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Video: Alana Stewart: Looks can only take you so far

  1. Closed captioning of: Alana Stewart: Looks can only take you so far

    >>> show host alana stewart , her marriages first to george hamilton then to singer rod stewart both ended, unfortunately, in divorce. and most recently, she documented the illness and subsequent passing of her good friend farrah fawcett . now in her memoir, "rearview mirror," alana chronicles her journey to find happiness. it's nice to have you back.

    >> thank you, matt. i'm good. good to be here.

    >> i'm going to start this interview without trying to be sensational in the place where you basically start the book. and you start by telling a story, an in your face story about you being 18 years old living in texas . and a guy breaks into your home, puts a knife to you and rapes you. and i'm curious why you started there.

    >> i started because it was such a transformational event in my life and it's what propelled me to finally just get to the guts, to leave texas and leave my past behind. and i think that, you know, you never -- for a woman, you never expect this to happen to you. i never in my wildest dreams thought i would be raped. and in texas , back in those days, it was such a stigma, you know, such a shameful thing to have happen to you. and i was treated by the police like i was the perpetrator and not the victim. and it was really quite a horrible situation.

    >> there were other challenges in your young life . you write about your grandmother making clothes for you out of flour sacks, basically.

    >> that was the good part.

    >> you were poor growing up. i've never talked to anybody who has experienced being poor at any stage of their life where they haven't said it had a profound impact on them. how did it impact you?

    >> i think it taught me my values that i still have today. and i think if i hadn't had my grandmother in my life, i wouldn't be the person i am today. and i think her faith in god and her stability helped me get through a lot of very difficult challenges in my life.

    >> you went from being poor to being very successful and wealthy as a fashion model. and did you ever stop and say well, maybe god gave me these looks for a reason? it was my path out.

    >> well, it was my path out. and i think we all have something inside us that gets us through, that gets us through life. and it certainly wasn't just my looks. my looks got me -- my looks started me out. but looks don't -- they can only take you so far.

    >> exactly. you have to have brains behind the looks. you talk about in the book, never really knowing your father. and then perhaps spending a certain portion of your life looking for a father figure. and that -- you don't have to be an armchair shrink to then say how did that affect your choice of your husbands. first george hamilton and then rod stewart .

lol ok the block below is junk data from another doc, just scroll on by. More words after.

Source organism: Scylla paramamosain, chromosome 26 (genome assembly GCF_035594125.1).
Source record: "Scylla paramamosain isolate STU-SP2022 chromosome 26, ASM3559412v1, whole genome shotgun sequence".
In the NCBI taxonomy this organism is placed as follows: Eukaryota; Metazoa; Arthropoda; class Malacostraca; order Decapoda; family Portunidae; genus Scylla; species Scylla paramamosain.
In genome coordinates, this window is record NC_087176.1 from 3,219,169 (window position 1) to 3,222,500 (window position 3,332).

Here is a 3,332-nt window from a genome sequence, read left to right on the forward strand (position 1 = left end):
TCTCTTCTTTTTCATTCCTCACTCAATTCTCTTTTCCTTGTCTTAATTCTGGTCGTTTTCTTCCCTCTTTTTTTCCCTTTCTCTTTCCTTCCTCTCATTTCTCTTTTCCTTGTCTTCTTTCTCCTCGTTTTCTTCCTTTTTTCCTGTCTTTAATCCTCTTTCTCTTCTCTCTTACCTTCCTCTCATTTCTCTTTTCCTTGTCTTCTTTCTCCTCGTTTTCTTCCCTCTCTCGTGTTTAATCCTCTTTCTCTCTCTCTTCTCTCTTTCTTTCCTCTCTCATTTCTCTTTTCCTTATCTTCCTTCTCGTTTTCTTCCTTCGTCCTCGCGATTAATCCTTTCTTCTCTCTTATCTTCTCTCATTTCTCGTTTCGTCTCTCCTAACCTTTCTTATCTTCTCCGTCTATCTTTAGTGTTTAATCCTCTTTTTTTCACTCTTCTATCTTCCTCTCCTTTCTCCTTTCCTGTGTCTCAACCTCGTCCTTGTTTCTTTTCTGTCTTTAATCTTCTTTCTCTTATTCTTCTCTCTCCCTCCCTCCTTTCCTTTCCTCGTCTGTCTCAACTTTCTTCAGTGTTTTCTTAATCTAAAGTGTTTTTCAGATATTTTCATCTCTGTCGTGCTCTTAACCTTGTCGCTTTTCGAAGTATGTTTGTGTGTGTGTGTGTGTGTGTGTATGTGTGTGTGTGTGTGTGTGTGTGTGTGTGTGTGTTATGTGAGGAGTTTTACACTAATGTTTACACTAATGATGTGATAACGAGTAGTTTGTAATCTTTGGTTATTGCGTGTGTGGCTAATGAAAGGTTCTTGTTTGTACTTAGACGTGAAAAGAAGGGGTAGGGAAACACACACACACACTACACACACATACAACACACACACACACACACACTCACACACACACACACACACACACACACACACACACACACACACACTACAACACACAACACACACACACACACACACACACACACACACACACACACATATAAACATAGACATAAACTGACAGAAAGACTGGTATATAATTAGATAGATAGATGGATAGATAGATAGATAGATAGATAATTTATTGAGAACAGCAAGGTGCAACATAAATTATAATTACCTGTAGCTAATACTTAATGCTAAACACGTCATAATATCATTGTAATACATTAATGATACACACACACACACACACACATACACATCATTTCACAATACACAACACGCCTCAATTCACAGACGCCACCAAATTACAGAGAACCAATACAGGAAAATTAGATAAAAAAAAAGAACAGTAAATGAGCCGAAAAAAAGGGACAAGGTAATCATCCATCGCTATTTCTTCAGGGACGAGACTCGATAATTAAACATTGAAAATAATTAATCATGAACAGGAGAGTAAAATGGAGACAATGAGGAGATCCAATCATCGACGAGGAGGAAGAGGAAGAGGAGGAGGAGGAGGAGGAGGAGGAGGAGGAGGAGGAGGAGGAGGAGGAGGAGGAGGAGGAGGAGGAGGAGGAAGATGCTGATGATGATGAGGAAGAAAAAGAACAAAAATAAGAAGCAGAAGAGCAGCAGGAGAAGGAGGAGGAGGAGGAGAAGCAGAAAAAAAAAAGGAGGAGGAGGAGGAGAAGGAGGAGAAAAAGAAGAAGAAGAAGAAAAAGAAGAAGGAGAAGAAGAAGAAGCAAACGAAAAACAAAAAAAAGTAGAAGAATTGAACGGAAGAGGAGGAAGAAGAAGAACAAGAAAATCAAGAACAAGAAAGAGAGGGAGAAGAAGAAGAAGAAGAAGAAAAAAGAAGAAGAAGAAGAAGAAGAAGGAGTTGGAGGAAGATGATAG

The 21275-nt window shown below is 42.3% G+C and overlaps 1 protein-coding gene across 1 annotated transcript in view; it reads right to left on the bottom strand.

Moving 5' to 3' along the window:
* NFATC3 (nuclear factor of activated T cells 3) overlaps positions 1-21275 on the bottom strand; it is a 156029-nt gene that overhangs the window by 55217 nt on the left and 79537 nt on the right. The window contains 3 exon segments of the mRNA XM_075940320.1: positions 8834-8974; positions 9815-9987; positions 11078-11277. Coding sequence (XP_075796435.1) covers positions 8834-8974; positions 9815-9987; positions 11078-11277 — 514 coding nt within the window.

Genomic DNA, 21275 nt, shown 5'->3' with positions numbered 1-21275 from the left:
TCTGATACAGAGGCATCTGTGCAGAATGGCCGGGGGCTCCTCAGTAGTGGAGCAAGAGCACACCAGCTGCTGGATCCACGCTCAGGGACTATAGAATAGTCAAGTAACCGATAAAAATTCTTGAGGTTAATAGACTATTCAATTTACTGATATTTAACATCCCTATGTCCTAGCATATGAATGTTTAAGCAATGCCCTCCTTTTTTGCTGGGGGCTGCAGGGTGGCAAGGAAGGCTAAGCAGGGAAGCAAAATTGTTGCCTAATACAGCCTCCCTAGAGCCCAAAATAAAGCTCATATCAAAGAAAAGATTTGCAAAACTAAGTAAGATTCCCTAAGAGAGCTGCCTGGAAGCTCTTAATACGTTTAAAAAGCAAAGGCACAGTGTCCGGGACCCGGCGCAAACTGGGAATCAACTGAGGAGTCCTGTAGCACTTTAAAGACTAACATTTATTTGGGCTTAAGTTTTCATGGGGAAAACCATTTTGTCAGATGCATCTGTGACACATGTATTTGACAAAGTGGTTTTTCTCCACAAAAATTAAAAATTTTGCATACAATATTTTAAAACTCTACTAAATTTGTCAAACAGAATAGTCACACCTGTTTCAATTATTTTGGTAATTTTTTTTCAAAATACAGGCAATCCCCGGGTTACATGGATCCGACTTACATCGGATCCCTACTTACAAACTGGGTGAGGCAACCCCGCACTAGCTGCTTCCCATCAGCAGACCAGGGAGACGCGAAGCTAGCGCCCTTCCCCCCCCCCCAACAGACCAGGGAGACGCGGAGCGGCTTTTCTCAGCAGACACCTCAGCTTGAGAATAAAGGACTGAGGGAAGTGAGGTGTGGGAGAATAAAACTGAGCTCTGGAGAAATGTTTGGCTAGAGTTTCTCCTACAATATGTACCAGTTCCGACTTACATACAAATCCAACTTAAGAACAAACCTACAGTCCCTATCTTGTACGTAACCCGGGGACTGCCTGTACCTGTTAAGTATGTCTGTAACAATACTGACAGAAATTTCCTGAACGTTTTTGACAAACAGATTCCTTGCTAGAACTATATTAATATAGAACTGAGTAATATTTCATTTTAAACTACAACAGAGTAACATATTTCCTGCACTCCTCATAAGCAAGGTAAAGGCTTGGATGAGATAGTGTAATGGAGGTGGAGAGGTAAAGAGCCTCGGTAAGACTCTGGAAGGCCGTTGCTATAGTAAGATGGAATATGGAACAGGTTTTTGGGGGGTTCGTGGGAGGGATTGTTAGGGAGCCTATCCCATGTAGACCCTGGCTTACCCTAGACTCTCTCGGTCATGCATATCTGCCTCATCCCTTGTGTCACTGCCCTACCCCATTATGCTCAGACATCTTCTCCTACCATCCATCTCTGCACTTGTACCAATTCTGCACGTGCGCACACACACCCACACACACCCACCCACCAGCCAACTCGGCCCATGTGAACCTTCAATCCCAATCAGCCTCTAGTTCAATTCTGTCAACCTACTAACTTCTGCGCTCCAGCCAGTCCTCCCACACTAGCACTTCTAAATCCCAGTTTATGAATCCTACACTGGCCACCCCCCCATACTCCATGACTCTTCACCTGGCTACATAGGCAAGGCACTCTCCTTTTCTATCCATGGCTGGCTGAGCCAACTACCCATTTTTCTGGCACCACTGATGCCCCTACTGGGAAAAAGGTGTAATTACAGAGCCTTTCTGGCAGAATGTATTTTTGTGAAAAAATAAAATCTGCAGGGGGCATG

>> i got very lucky with george. i was very young and very naive and i happened to meet a man who was an incredible human being . and i could have met a real jerk, you know, and gone along the path that a lot of young women have.

    >> and yet it ended in divorce, but you remained very good friends. you hosted a talk show together.

    >> yes, and we were together ten years all together and we have a wonderful son and he's one of my very closest friends, he's like my family.

    >> that relationship close, and i don't get the same feeling from your second marriage to rod stewart . you two --

    >> you think?

    >> you two did not remain close after divorce. first of all, what went wrong in the marriage?

    >> we were so madly in love in the beginning, and i think it was one of those kind of fairy tale marriages that -- first of all, i had suddenly three children, three small children and i wanted a different lifestyle and i wanted to stay home with my kids. and you know, we just started to grow apart. and the fairy tale fell apart.

    >> you say i wanted to stay home with my kids, but you also write in your book one of your biggest regrets, you wish you had been a better mom.

    >> i do wish i'd been a better mom. after rod and i broke up i really fell apart emotionally, and i don't think i was the most stable person in the world. and it took me --

    >> you thought about suicide?

    >> i did. i did. but i knew i couldn't leave my children and i knew i had to find some kind of strength within me, you know, to get through. and that's when i started on a more spiritual journey.

    >> just quickly, you think you'll ever marry again?

    >> well, i'd like to think that maybe one day i would. yes.

    >> it's a fascinating book.

    >> why, do you know somebody to fix me up with?

    >> well, this isn't a matchmaking service, but i was curious.

    >> thanks for having me on.

By
TODAY books
updated 9/26/2012 6:21:19 PM ET 2012-09-26T22:21:19

With a glamorous modeling career and marriages to two very famous men, Alana Stewart seems like she's always had the charmed life of a Hollywood elite. But in "Rearview Mirror," the model reveals that abandonment, insecurity and even violence plagued her past. Here’s an excerpt.

Prologue

A Rude Awakening

I felt the cold, steel blade of a knife pressed against my throat. In the blackness of the night I could barely make out a shadowy figure leaning over me. I jumped up and opened my mouth to scream, but it was like one of those nightmares in which you try to scream but nothing comes out.

The intruder hit me so hard with his fist that I flew backward across the room, slamming the back of my head onto the chest of drawers as I fell to the floor. He pounced on me, holding me down, the knife tight against my throat.

“Don’t make another move or I’ll kill you,” he threatened.

He mounted me and forced himself inside me. “Please, God,” I prayed to myself, “Don’t let him kill me.” I kept praying silently, over and over, trying to astral-project myself away from what was happening to my body. When he was done, he held the knife against my throat again.

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“Don’t move.” He ripped the sheet off the bed and tore it into pieces. He blindfolded me, put a gag in my mouth, and tied my hands and feet together. I could feel him standing over me in the dark. Then he did a strange thing—he turned on the light.

“Oh my God,” I heard him gasp, and he quickly turned it off again. Then there was only silence.

I lay there, afraid to move, afraid he might still be in my small apartment and make good on his threat. I waited another minute or two, maybe more, as I listened for any sign of his presence. It was dead quiet. I managed to turn myself over and inch my way toward the bathroom. I struggled to free my hands and pulled myself up on the sink, my feet still bound by the torn sheet.

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As I removed my blindfold and gag, I too gasped at what I saw in the mirror. My face was swollen and bloody; my hair was caked with blood. I untied my feet and shakily walked back to the bedroom. A three-foot radius of the carpet was soaked with blood. I reached for the back of my head and felt the sticky, gaping gash that was still bleeding profusely.